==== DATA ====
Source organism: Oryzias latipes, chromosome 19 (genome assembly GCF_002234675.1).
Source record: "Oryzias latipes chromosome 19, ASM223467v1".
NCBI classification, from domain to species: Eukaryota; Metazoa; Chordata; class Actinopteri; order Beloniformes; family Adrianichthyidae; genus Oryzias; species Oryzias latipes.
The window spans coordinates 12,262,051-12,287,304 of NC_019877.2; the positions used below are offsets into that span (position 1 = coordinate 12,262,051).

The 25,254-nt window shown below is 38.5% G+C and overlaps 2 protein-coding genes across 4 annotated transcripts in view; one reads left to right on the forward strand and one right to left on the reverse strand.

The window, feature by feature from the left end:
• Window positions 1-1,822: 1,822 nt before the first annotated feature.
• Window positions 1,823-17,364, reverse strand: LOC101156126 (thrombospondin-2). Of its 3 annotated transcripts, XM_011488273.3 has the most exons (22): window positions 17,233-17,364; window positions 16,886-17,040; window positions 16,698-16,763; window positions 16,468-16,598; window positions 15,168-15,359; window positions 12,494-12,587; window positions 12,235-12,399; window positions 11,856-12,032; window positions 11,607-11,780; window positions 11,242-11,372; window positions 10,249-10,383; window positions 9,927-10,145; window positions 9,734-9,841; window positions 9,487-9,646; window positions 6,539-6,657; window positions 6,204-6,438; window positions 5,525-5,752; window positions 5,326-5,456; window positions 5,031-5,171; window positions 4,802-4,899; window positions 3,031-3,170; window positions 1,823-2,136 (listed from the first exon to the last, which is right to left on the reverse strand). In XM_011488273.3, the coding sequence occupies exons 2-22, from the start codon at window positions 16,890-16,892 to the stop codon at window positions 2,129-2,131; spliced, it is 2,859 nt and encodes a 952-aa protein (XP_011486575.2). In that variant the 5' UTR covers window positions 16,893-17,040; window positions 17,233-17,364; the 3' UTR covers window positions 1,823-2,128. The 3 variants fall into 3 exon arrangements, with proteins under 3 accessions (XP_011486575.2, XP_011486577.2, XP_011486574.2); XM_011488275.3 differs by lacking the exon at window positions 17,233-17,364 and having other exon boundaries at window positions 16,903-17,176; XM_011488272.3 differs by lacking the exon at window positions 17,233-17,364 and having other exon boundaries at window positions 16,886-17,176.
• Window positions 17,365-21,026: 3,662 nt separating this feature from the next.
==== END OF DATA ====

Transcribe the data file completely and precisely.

Source organism: Oryzias latipes, chromosome 19 (genome assembly GCF_002234675.1).
Source record: "Oryzias latipes chromosome 19, ASM223467v1".
NCBI classification, from domain to species: Eukaryota; Metazoa; Chordata; class Actinopteri; order Beloniformes; family Adrianichthyidae; genus Oryzias; species Oryzias latipes.
The window spans coordinates 12,262,051-12,287,304 of NC_019877.2; the positions used below are offsets into that span (position 1 = coordinate 12,262,051).

The 25,254-nt window shown below is 38.5% G+C and overlaps 2 protein-coding genes across 4 annotated transcripts in view; one reads left to right on the forward strand and one right to left on the reverse strand.

The window, feature by feature from the left end:
• Window positions 1-1,822: 1,822 nt before the first annotated feature.
• Window positions 1,823-17,364, reverse strand: LOC101156126 (thrombospondin-2). Of its 3 annotated transcripts, XM_011488273.3 has the most exons (22): window positions 17,233-17,364; window positions 16,886-17,040; window positions 16,698-16,763; window positions 16,468-16,598; window positions 15,168-15,359; window positions 12,494-12,587; window positions 12,235-12,399; window positions 11,856-12,032; window positions 11,607-11,780; window positions 11,242-11,372; window positions 10,249-10,383; window positions 9,927-10,145; window positions 9,734-9,841; window positions 9,487-9,646; window positions 6,539-6,657; window positions 6,204-6,438; window positions 5,525-5,752; window positions 5,326-5,456; window positions 5,031-5,171; window positions 4,802-4,899; window positions 3,031-3,170; window positions 1,823-2,136 (listed from the first exon to the last, which is right to left on the reverse strand). In XM_011488273.3, the coding sequence occupies exons 2-22, from the start codon at window positions 16,890-16,892 to the stop codon at window positions 2,129-2,131; spliced, it is 2,859 nt and encodes a 952-aa protein (XP_011486575.2). In that variant the 5' UTR covers window positions 16,893-17,040; window positions 17,233-17,364; the 3' UTR covers window positions 1,823-2,128. The 3 variants fall into 3 exon arrangements, with proteins under 3 accessions (XP_011486575.2, XP_011486577.2, XP_011486574.2); XM_011488275.3 differs by lacking the exon at window positions 17,233-17,364 and having other exon boundaries at window positions 16,903-17,176; XM_011488272.3 differs by lacking the exon at window positions 17,233-17,364 and having other exon boundaries at window positions 16,886-17,176.
• Window positions 17,365-21,026: 3,662 nt separating this feature from the next.